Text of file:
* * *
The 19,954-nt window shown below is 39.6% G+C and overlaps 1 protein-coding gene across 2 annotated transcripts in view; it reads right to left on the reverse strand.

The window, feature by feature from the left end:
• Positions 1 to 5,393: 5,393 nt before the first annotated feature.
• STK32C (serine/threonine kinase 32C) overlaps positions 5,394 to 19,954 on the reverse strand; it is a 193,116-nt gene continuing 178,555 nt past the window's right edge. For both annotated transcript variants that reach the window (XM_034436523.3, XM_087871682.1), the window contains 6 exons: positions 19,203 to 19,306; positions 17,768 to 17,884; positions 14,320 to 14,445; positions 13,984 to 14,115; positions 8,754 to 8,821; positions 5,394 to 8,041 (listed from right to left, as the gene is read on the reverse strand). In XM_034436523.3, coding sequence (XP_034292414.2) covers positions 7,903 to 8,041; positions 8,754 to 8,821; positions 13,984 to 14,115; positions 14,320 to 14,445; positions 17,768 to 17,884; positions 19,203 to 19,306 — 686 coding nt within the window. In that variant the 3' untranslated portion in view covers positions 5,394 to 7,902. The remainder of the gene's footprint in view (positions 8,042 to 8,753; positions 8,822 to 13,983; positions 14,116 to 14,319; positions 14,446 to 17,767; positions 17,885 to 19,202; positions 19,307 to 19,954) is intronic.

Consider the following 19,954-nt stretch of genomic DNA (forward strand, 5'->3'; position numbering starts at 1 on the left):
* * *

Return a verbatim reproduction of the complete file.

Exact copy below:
The 19,954-nt window shown below is 39.6% G+C and overlaps 1 protein-coding gene across 2 annotated transcripts in view; it reads right to left on the reverse strand.

The window, feature by feature from the left end:
• Positions 1 to 5,393: 5,393 nt before the first annotated feature.
• STK32C (serine/threonine kinase 32C) overlaps positions 5,394 to 19,954 on the reverse strand; it is a 193,116-nt gene continuing 178,555 nt past the window's right edge. For both annotated transcript variants that reach the window (XM_034436523.3, XM_087871682.1), the window contains 6 exons: positions 19,203 to 19,306; positions 17,768 to 17,884; positions 14,320 to 14,445; positions 13,984 to 14,115; positions 8,754 to 8,821; positions 5,394 to 8,041 (listed from right to left, as the gene is read on the reverse strand). In XM_034436523.3, coding sequence (XP_034292414.2) covers positions 7,903 to 8,041; positions 8,754 to 8,821; positions 13,984 to 14,115; positions 14,320 to 14,445; positions 17,768 to 17,884; positions 19,203 to 19,306 — 686 coding nt within the window. In that variant the 3' untranslated portion in view covers positions 5,394 to 7,902. The remainder of the gene's footprint in view (positions 8,042 to 8,753; positions 8,822 to 13,983; positions 14,116 to 14,319; positions 14,446 to 17,767; positions 17,885 to 19,202; positions 19,307 to 19,954) is intronic.

Consider the following 19,954-nt stretch of genomic DNA (forward strand, 5'->3'; position numbering starts at 1 on the left):